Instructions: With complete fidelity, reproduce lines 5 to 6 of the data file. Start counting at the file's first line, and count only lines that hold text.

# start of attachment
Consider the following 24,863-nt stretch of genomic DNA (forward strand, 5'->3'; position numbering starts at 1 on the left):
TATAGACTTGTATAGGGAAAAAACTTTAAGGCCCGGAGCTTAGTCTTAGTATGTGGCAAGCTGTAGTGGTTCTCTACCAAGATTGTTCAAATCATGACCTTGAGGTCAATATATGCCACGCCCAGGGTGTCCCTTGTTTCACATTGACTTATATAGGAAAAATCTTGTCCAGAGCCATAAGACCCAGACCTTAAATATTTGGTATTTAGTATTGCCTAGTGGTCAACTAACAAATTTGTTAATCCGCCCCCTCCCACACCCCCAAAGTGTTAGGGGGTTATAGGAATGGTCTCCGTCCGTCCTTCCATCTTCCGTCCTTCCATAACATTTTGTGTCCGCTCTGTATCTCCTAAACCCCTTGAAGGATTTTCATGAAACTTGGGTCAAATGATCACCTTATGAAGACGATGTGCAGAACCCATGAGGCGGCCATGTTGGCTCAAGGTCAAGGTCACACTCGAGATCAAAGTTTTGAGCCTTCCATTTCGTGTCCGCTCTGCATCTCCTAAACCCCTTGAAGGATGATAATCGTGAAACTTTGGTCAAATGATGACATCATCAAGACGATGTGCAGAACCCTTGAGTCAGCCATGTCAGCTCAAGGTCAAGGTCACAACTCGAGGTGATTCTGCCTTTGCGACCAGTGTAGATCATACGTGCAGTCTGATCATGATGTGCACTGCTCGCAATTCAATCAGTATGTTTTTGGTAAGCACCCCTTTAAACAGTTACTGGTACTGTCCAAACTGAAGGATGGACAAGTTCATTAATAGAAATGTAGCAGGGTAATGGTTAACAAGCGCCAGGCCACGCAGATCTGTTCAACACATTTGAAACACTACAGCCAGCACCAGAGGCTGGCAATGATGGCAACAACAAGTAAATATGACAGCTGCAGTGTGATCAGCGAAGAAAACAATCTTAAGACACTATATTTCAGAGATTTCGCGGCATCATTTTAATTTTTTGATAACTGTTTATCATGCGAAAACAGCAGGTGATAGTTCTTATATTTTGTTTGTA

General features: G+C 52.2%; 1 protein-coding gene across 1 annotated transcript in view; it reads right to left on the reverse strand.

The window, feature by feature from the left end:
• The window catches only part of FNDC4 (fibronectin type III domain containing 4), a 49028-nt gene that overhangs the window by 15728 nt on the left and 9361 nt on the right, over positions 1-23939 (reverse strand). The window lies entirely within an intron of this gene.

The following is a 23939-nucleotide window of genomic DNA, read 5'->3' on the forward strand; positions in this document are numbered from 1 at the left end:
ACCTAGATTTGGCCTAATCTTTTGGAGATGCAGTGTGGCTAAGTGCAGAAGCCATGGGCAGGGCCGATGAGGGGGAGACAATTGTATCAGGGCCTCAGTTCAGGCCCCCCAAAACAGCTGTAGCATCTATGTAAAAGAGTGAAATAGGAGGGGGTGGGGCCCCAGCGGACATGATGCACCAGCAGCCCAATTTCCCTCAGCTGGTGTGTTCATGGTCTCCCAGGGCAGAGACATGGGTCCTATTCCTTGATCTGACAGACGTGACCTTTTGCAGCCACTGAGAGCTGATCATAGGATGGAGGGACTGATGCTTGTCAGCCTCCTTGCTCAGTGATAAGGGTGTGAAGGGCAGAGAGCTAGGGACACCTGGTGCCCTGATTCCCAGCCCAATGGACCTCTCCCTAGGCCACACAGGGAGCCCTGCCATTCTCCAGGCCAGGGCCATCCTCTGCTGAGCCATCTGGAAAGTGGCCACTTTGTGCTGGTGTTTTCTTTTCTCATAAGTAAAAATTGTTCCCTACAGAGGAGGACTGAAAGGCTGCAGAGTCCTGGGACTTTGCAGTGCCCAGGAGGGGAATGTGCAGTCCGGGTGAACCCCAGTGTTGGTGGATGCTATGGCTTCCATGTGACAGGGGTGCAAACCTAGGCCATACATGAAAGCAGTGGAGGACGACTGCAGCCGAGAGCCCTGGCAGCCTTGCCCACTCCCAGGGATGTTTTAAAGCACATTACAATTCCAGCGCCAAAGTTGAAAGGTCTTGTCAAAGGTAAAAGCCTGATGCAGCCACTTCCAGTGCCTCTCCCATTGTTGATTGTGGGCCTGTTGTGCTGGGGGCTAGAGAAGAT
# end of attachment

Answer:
• The window catches only part of FNDC4 (fibronectin type III domain containing 4), a 49028-nt gene that overhangs the window by 15728 nt on the left and 9361 nt on the right, over positions 1-23939 (reverse strand). The window lies entirely within an intron of this gene.

The following is a 23939-nucleotide window of genomic DNA, read 5'->3' on the forward strand; positions in this document are numbered from 1 at the left end: